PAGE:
Children's Book Columns

Slow Down and Enjoy Picture Books

A recently published New York Times article, “Picture Books No Longer a Staple for Children,” is causing an uproar in the children’s book world.  According to reporter Julie Bosman, booksellers are selling fewer picture books than ever, and not just because of the economic downturn. “Parents have begun pressing their kindergartners and first graders to leave the picture book behind and move on to more text-heavy chapter books,” she reports. One bookseller noted that parents are now buying their four-year-olds “Stuart Little” while classic picture books languish on the shelf. 

Some of this could be linked to standardized testing, but it may also be due to the pressure parents feel to accelerate their children’s learning at an ever faster rate.
 
Those of us who love picture books lament this trend. Even if your four-year-old is enjoying “Stuart Little,” what is he missing by jumping to chapter books three or four years ahead of schedule? What great picture books are going unread?  

Get to Know These Girls

          Two new novels for middle grade readers couldn’t be more different except for one thing: they both concern eleven-year-old girls who have more to offer than first meets the eye.
 
          In Jennifer Holm’s “Turtle in Paradise,” everyone is doing their best to scrape by. It’s 1935, the midst of the Depression, and Turtle’s flighty mother finally has a job as a housekeeper. But her mother’s new boss doesn’t like kids, and her new boyfriend Archie has no room for her, so Turtle is sent far away to Key West, Florida, where her mother’s sister lives.
 
There this tough, sharp-tongued girl finds a whole new world that’s entirely different from the New Jersey shore she knows. Turtle describes Key West as looking “like a broken chair that’s been left out in the sun to rot.” But it’s also green, covered with vines, brightly colored flowers and palm trees. All the kids go barefoot, most of them are related to her, and news of her arrival is soon all over the island thanks to the “Conch Telegraph.”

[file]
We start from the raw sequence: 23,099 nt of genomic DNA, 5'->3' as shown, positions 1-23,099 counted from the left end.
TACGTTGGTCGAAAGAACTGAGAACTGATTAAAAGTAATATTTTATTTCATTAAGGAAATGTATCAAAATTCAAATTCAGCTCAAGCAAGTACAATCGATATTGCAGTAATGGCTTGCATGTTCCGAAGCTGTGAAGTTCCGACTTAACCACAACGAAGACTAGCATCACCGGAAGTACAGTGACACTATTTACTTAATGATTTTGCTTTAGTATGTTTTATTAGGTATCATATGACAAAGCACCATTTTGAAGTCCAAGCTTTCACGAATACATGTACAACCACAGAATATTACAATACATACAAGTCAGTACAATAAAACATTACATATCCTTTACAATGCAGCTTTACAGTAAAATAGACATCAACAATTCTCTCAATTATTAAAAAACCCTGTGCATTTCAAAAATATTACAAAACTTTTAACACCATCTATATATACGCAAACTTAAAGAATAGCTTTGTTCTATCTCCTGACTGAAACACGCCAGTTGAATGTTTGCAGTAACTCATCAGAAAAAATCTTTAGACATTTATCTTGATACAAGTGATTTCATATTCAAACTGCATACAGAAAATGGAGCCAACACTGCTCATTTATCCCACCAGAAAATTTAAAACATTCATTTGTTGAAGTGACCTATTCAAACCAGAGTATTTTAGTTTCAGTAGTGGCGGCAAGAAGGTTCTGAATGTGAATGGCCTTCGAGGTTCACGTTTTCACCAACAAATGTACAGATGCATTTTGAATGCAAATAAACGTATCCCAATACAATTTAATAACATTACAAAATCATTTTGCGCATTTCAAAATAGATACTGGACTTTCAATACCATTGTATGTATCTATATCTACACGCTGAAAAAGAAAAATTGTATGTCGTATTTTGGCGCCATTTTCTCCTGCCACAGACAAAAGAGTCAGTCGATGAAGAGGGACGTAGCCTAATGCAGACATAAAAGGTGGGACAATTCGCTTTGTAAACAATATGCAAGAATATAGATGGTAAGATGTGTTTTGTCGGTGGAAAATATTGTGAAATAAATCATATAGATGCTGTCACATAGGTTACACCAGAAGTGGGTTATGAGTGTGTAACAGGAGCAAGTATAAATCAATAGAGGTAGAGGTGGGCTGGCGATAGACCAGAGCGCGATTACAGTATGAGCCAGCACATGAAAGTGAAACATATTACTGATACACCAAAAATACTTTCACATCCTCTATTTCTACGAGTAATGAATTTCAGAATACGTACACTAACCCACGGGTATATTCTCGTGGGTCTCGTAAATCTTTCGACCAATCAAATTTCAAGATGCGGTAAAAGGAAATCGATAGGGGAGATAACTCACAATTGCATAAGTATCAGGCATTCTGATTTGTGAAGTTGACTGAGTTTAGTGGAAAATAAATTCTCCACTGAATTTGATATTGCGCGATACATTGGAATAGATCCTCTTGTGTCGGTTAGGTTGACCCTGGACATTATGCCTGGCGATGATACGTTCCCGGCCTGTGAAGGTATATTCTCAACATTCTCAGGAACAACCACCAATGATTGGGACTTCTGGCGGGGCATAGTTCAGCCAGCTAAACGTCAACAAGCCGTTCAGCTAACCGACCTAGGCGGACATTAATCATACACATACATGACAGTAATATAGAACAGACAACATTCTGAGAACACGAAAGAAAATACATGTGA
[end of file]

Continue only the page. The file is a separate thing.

Fall on the Farm

          Before you take your children to pick pumpkins or enjoy a hayride this fall, be sure to check out picture books showcasing farm life.

          Elisha Cooper’s “Farm” focuses on the farm family as much as on their daily work.   The two farmers and their two children plus a house, two barns, four silos and lots more make up a farm where feed corn is the main crop.
Tractors rumble back and forth on the bare dirt in early spring, March brings mud, and later the children plant tomatoes and carrots. The children have other chores, too, of course: feeding the cattle (the girl) and the chickens (the boy). Summer brings heat, and fall brings the harvest, with the farmer in his combine checking the corn’s yield on his computer and talking with other farmers on his cell phone. 
 

A Trio of New Picture Books

    It’s no fair, Isabel complains, that the porcupines don’t get to have balloons at their class’s Graduation Day, as the raccoons, possums and other animals do.  But balloons are not safe around the porcupines’ prickly quills, Isabel’s porcupine teacher gently explains.  The porcupines will get bookmarks instead.


    Isabel and her friend Walter are not happy.  “I heard that after a few days a balloon floats halfway between the ceiling and the floor…it just hangs there like a ghost,” Walter says longingly. So Isabel makes a plan to do something about it in Deborah Underwood’s new picture book, “A Balloon for Isabel.”    

Babies Love Board Books

    Duncan and Samantha, our newest library babies, are just a few months old, but they’re not too young for books.  Board books, made of heavy cardboard with just a few words on each page, fit babies’ interests and attention spans perfectly.  They are just the right size for lap sharing, and their sturdy construction means you can safely prop them up next to a baby who’s too little to hold them but big enough to pick up her head and enjoy the pictures.


    My favorite board book to give to babies is Tana Hoban’s “Black & White.”  First published as two separate board books, “Black on White” and “White on Black,” the new edition includes both books in an unfolding accordion-style format, just right for standing up in the crib of a curious infant.

Summer Book Matches for Kids